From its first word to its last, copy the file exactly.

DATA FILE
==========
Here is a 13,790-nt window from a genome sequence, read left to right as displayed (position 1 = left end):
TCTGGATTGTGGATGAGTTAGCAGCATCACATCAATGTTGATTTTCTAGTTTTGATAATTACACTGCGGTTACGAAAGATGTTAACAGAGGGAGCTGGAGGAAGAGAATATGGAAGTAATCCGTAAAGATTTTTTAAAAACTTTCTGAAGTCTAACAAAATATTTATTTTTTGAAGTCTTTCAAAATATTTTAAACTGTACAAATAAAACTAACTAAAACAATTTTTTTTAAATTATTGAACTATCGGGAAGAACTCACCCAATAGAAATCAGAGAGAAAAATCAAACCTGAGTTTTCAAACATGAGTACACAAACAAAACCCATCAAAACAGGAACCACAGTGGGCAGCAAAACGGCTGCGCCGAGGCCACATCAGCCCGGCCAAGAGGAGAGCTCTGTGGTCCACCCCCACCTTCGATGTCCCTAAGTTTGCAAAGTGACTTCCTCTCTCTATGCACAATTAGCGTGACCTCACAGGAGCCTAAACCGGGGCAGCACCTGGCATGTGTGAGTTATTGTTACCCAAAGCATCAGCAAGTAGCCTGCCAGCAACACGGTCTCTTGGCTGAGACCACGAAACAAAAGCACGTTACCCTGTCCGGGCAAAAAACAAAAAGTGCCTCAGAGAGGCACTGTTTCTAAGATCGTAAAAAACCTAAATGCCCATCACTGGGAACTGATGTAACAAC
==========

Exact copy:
Here is a 13,790-nt window from a genome sequence, read left to right as displayed (position 1 = left end):
TCTGGATTGTGGATGAGTTAGCAGCATCACATCAATGTTGATTTTCTAGTTTTGATAATTACACTGCGGTTACGAAAGATGTTAACAGAGGGAGCTGGAGGAAGAGAATATGGAAGTAATCCGTAAAGATTTTTTAAAAACTTTCTGAAGTCTAACAAAATATTTATTTTTTGAAGTCTTTCAAAATATTTTAAACTGTACAAATAAAACTAACTAAAACAATTTTTTTTAAATTATTGAACTATCGGGAAGAACTCACCCAATAGAAATCAGAGAGAAAAATCAAACCTGAGTTTTCAAACATGAGTACACAAACAAAACCCATCAAAACAGGAACCACAGTGGGCAGCAAAACGGCTGCGCCGAGGCCACATCAGCCCGGCCAAGAGGAGAGCTCTGTGGTCCACCCCCACCTTCGATGTCCCTAAGTTTGCAAAGTGACTTCCTCTCTCTATGCACAATTAGCGTGACCTCACAGGAGCCTAAACCGGGGCAGCACCTGGCATGTGTGAGTTATTGTTACCCAAAGCATCAGCAAGTAGCCTGCCAGCAACACGGTCTCTTGGCTGAGACCACGAAACAAAAGCACGTTACCCTGTCCGGGCAAAAAACAAAAAGTGCCTCAGAGAGGCACTGTTTCTAAGATCGTAAAAAACCTAAATGCCCATCACTGGGAACTGATGTAACAAC